If it is within the Holy Roman Church, then let it be.   Our building of disciples need not include any anger or hostility toward the church that has held, however imperfectly, the gospel.  If anything, being good Episcopalians means, I suggest, helping the Roman Church become more responsive church.  We can do this by always welcoming their disaffected with joy and hope, and becoming diligent disciples of the same Christ in the way that we know how – by showing no bigotry toward them, or their church – the one that nurtured them.

I hope that is the Episcopal way.


I’m counting.


I’ve got these big thick books – the parish registry.  They include all those batpized, confirmed, married and died.  I have no idea how people actually used them.  Because all I want to do is get an actual count.   Have people moved?  Did they just disappear?

I’m ready to put an attendance sheet in the back of the church.

I just want to know:  Who is in it?  Who wants to be in it? Who is being counted?

Does it matter?

It’s clerical work.

The New Province

A few initial thoughts about the new province:

1) Christians getting together outside of their own church can be a good thing. They leave the provinciality of their local congregation, once founded, for example on hating Anglo-Catholics or objecting to wimmyn on the altar of God. Those edges, now revealed to be adiaphora, will be smoothed.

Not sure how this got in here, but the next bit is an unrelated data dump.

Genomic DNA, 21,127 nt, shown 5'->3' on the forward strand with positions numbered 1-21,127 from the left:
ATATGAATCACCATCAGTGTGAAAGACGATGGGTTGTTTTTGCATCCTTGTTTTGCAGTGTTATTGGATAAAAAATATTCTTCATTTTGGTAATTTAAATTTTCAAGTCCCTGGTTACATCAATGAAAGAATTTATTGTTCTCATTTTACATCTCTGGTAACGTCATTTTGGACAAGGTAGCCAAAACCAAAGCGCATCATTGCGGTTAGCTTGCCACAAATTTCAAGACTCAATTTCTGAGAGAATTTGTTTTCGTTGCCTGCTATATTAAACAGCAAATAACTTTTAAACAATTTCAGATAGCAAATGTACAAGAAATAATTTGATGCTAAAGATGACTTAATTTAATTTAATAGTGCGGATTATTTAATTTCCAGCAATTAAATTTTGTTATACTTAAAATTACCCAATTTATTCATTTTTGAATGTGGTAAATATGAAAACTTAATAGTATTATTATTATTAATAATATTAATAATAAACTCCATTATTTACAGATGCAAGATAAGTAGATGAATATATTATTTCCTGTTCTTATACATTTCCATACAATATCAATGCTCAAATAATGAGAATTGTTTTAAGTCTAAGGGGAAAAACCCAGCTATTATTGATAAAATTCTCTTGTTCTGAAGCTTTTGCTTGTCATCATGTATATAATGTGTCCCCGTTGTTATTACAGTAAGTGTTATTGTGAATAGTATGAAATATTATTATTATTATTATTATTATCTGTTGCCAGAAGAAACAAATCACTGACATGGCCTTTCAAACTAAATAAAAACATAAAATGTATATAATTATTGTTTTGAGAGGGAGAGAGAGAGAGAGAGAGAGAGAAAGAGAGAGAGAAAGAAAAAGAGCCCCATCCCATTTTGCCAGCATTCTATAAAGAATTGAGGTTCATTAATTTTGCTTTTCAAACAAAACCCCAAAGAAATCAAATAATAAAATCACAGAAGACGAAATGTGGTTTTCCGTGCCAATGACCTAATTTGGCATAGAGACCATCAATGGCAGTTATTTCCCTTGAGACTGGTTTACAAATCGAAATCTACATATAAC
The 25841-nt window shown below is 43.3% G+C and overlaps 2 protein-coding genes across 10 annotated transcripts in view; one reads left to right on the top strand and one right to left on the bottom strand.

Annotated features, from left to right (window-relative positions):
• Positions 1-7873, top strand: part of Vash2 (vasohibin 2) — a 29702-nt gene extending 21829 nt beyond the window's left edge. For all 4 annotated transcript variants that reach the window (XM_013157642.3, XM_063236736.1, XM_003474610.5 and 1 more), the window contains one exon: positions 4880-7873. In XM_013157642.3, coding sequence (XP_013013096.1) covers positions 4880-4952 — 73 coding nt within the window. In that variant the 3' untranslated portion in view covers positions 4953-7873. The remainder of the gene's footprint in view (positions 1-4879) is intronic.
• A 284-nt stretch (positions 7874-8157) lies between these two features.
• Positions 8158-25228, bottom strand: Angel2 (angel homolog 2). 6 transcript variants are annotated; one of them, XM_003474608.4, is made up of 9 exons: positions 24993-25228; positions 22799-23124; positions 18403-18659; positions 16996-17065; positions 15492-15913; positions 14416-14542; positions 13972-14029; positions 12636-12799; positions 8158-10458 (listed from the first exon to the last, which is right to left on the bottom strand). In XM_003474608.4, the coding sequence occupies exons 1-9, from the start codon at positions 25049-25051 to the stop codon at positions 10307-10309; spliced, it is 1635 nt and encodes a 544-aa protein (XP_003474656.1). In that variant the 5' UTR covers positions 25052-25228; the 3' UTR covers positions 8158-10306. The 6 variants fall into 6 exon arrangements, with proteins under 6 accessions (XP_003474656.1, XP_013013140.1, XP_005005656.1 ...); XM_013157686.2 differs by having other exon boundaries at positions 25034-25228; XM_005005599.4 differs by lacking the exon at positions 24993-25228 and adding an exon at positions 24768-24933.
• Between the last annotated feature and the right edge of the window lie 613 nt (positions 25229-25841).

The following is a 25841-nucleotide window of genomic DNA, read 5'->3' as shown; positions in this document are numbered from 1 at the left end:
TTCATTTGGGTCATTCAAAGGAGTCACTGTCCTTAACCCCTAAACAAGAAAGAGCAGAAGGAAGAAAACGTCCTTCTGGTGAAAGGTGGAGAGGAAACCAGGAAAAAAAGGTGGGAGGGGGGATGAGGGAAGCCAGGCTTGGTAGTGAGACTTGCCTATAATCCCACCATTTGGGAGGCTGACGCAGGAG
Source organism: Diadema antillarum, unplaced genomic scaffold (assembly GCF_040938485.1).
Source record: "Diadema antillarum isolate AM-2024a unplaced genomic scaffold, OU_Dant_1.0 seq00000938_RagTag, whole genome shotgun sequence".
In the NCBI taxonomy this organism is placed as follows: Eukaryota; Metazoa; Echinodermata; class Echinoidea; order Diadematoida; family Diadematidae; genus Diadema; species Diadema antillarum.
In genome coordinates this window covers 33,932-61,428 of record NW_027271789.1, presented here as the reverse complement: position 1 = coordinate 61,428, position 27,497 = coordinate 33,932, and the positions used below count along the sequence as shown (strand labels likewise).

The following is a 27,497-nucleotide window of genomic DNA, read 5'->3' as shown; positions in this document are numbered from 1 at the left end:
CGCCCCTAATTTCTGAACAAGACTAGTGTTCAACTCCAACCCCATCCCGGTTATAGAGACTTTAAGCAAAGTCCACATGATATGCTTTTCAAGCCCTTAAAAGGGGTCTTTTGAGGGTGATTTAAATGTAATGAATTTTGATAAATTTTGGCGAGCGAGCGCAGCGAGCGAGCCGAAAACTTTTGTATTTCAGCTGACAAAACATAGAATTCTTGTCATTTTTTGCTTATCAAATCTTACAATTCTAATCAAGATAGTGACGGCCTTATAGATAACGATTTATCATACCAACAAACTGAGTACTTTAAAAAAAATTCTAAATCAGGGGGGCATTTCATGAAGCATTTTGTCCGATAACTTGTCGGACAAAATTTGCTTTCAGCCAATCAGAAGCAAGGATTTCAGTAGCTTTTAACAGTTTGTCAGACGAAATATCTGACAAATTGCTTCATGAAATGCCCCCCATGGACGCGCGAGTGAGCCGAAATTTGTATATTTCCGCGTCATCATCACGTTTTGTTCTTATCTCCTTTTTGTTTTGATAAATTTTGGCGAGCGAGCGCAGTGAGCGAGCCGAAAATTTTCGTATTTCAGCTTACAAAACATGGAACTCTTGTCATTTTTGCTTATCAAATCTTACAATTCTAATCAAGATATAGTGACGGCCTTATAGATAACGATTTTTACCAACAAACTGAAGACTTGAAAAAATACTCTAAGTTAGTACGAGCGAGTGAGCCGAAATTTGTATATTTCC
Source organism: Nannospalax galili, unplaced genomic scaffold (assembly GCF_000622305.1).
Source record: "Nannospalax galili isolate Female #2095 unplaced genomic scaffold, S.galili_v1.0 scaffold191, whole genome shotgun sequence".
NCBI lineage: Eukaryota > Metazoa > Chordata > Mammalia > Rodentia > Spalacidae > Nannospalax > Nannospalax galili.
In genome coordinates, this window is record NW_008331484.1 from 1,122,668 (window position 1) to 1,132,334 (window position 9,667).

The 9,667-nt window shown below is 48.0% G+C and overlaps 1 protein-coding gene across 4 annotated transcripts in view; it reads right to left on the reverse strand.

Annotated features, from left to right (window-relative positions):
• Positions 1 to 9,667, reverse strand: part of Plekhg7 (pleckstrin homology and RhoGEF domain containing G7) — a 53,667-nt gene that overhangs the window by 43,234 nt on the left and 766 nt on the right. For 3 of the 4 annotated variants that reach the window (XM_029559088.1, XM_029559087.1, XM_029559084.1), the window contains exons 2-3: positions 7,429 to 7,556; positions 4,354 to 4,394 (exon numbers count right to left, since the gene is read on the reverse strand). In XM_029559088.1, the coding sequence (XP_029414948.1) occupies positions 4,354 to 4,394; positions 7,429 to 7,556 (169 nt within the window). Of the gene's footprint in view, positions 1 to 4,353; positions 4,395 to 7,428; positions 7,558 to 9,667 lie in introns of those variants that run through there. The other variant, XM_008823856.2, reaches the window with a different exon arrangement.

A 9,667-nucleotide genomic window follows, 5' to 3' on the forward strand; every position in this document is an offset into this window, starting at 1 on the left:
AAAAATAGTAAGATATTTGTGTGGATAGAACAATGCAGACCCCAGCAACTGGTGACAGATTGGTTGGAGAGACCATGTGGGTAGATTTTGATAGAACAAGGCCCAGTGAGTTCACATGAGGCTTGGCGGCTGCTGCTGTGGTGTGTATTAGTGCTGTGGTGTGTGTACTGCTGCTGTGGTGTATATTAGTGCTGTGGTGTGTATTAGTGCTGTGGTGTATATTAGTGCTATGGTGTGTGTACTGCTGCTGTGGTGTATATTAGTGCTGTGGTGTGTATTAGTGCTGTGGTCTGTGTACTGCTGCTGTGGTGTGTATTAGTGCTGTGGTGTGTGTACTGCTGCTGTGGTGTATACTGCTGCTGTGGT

2) I’m impressed with an organiation where Evangelicals are hanging with Catholics, Catholics are hanging out with wannabe catholics and whites are submitting to blacks.   Those who hated the idea of Women on the altar will room with people who merely didn’t like the 1979 prayerbook.  Those who didn’t like Pike will hang out with those who only left because of some other reason, like incense.  In this way they will be kind of like TEC, except for the gay thing.

3) A new province doesn’t mean that TEC won’t be recognized. It simply means that instead of engaging with TEC on a national level, they’ll be engaging at an international level.  They’ll probably run into us in coffee shops or some Renaissance Festival.

4) Question: Does Bob Duncan secretly want to be a pope?

5) The curmudgeonly priests who didn’t like to hang out with other diocesan clergy now have a home with other curmudgeons.

6) Common Cause doesn’t quite recognize they have an image problem.  They don’t realize that an image problem might be important when dealing with the press.

7) Perhaps, now that we’re out of their system, they’ll discover that the challenges of the culture to the Christian Churches are far deeper than sexuality or reading the bible.  People are going to continue to have sex, and would rather watch the bible on YouTube.

8) They’ve got a lot of bishops. Bishops are trouble.  Mad trouble.

9) TEC’s challenge remains. Does it have the leadership to capitalize on being liberated from these continuing churches? The institutional church is dying. Can TEC reconfigure itself to make tentmakers?

10) If the liberal church dies, it is the remnant conservatives who will inherit the body of The Episcopal Church.  And they will be in a much stronger place to proclaim the Gospel.

11) Yet, if there remains a witness to an intellectually credible, progressive church, we modernists have nothing to worry about.